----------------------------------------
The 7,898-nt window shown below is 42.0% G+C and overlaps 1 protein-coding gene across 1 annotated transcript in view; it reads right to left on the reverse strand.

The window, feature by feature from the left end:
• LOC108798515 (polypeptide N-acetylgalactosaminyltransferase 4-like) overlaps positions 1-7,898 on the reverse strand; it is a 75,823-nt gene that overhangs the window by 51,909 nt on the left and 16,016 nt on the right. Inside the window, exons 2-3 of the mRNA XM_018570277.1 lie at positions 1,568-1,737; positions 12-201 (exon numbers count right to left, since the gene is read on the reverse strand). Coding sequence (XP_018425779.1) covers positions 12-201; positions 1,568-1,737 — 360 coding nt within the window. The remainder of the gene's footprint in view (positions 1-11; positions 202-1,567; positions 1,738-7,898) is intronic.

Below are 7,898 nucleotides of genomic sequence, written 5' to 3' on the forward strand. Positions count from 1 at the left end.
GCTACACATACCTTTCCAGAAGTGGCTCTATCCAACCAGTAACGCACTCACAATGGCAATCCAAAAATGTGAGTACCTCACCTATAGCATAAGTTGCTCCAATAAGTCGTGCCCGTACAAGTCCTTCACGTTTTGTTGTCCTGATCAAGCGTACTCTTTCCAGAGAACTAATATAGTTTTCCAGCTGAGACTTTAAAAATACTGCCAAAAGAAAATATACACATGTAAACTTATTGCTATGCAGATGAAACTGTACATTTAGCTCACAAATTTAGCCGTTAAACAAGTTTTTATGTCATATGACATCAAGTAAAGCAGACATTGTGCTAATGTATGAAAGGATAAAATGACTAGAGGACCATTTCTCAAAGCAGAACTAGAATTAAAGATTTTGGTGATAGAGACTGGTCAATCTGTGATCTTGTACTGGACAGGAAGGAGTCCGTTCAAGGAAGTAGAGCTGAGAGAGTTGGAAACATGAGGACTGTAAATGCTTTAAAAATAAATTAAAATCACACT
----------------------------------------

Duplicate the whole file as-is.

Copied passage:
The 7,898-nt window shown below is 42.0% G+C and overlaps 1 protein-coding gene across 1 annotated transcript in view; it reads right to left on the reverse strand.

The window, feature by feature from the left end:
• LOC108798515 (polypeptide N-acetylgalactosaminyltransferase 4-like) overlaps positions 1-7,898 on the reverse strand; it is a 75,823-nt gene that overhangs the window by 51,909 nt on the left and 16,016 nt on the right. Inside the window, exons 2-3 of the mRNA XM_018570277.1 lie at positions 1,568-1,737; positions 12-201 (exon numbers count right to left, since the gene is read on the reverse strand). Coding sequence (XP_018425779.1) covers positions 12-201; positions 1,568-1,737 — 360 coding nt within the window. The remainder of the gene's footprint in view (positions 1-11; positions 202-1,567; positions 1,738-7,898) is intronic.

Below are 7,898 nucleotides of genomic sequence, written 5' to 3' on the forward strand. Positions count from 1 at the left end.
GCTACACATACCTTTCCAGAAGTGGCTCTATCCAACCAGTAACGCACTCACAATGGCAATCCAAAAATGTGAGTACCTCACCTATAGCATAAGTTGCTCCAATAAGTCGTGCCCGTACAAGTCCTTCACGTTTTGTTGTCCTGATCAAGCGTACTCTTTCCAGAGAACTAATATAGTTTTCCAGCTGAGACTTTAAAAATACTGCCAAAAGAAAATATACACATGTAAACTTATTGCTATGCAGATGAAACTGTACATTTAGCTCACAAATTTAGCCGTTAAACAAGTTTTTATGTCATATGACATCAAGTAAAGCAGACATTGTGCTAATGTATGAAAGGATAAAATGACTAGAGGACCATTTCTCAAAGCAGAACTAGAATTAAAGATTTTGGTGATAGAGACTGGTCAATCTGTGATCTTGTACTGGACAGGAAGGAGTCCGTTCAAGGAAGTAGAGCTGAGAGAGTTGGAAACATGAGGACTGTAAATGCTTTAAAAATAAATTAAAATCACACT